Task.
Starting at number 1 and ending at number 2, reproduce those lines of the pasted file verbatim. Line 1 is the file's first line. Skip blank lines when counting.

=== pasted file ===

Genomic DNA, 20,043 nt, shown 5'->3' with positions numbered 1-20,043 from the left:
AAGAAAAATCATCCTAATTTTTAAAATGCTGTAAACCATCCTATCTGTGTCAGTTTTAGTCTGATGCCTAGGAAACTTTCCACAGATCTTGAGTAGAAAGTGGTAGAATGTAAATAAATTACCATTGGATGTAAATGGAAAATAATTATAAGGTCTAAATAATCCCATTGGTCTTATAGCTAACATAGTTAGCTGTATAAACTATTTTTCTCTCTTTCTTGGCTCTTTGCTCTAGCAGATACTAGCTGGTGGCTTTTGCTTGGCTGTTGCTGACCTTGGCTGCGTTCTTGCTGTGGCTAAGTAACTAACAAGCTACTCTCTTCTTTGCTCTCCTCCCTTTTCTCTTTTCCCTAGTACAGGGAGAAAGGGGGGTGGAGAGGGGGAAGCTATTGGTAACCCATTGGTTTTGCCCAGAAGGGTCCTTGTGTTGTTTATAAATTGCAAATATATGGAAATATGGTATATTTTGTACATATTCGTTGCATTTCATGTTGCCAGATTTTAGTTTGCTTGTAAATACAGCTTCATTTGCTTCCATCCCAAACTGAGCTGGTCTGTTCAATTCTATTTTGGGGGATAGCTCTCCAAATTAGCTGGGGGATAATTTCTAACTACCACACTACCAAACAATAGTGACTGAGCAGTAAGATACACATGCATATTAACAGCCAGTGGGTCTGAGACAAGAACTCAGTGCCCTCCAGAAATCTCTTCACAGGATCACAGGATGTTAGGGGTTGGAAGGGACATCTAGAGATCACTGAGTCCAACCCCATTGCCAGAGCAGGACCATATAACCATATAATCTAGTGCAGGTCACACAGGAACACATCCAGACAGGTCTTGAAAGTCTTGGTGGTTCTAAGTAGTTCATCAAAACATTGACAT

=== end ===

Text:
Genomic DNA, 20,043 nt, shown 5'->3' with positions numbered 1-20,043 from the left:
AAGAAAAATCATCCTAATTTTTAAAATGCTGTAAACCATCCTATCTGTGTCAGTTTTAGTCTGATGCCTAGGAAACTTTCCACAGATCTTGAGTAGAAAGTGGTAGAATGTAAATAAATTACCATTGGATGTAAATGGAAAATAATTATAAGGTCTAAATAATCCCATTGGTCTTATAGCTAACATAGTTAGCTGTATAAACTATTTTTCTCTCTTTCTTGGCTCTTTGCTCTAGCAGATACTAGCTGGTGGCTTTTGCTTGGCTGTTGCTGACCTTGGCTGCGTTCTTGCTGTGGCTAAGTAACTAACAAGCTACTCTCTTCTTTGCTCTCCTCCCTTTTCTCTTTTCCCTAGTACAGGGAGAAAGGGGGGTGGAGAGGGGGAAGCTATTGGTAACCCATTGGTTTTGCCCAGAAGGGTCCTTGTGTTGTTTATAAATTGCAAATATATGGAAATATGGTATATTTTGTACATATTCGTTGCATTTCATGTTGCCAGATTTTAGTTTGCTTGTAAATACAGCTTCATTTGCTTCCATCCCAAACTGAGCTGGTCTGTTCAATTCTATTTTGGGGGATAGCTCTCCAAATTAGCTGGGGGATAATTTCTAACTACCACACTACCAAACAATAGTGACTGAGCAGTAAGATACACATGCATATTAACAGCCAGTGGGTCTGAGACAAGAACTCAGTGCCCTCCAGAAATCTCTTCACAGGATCACAGGATGTTAGGGGTTGGAAGGGACATCTAGAGATCACTGAGTCCAACCCCATTGCCAGAGCAGGACCATATAACCATATAATCTAGTGCAGGTCACACAGGAACACATCCAGACAGGTCTTGAAAGTCTTGGTGGTTCTAAGTAGTTCATCAAAACATTGACAT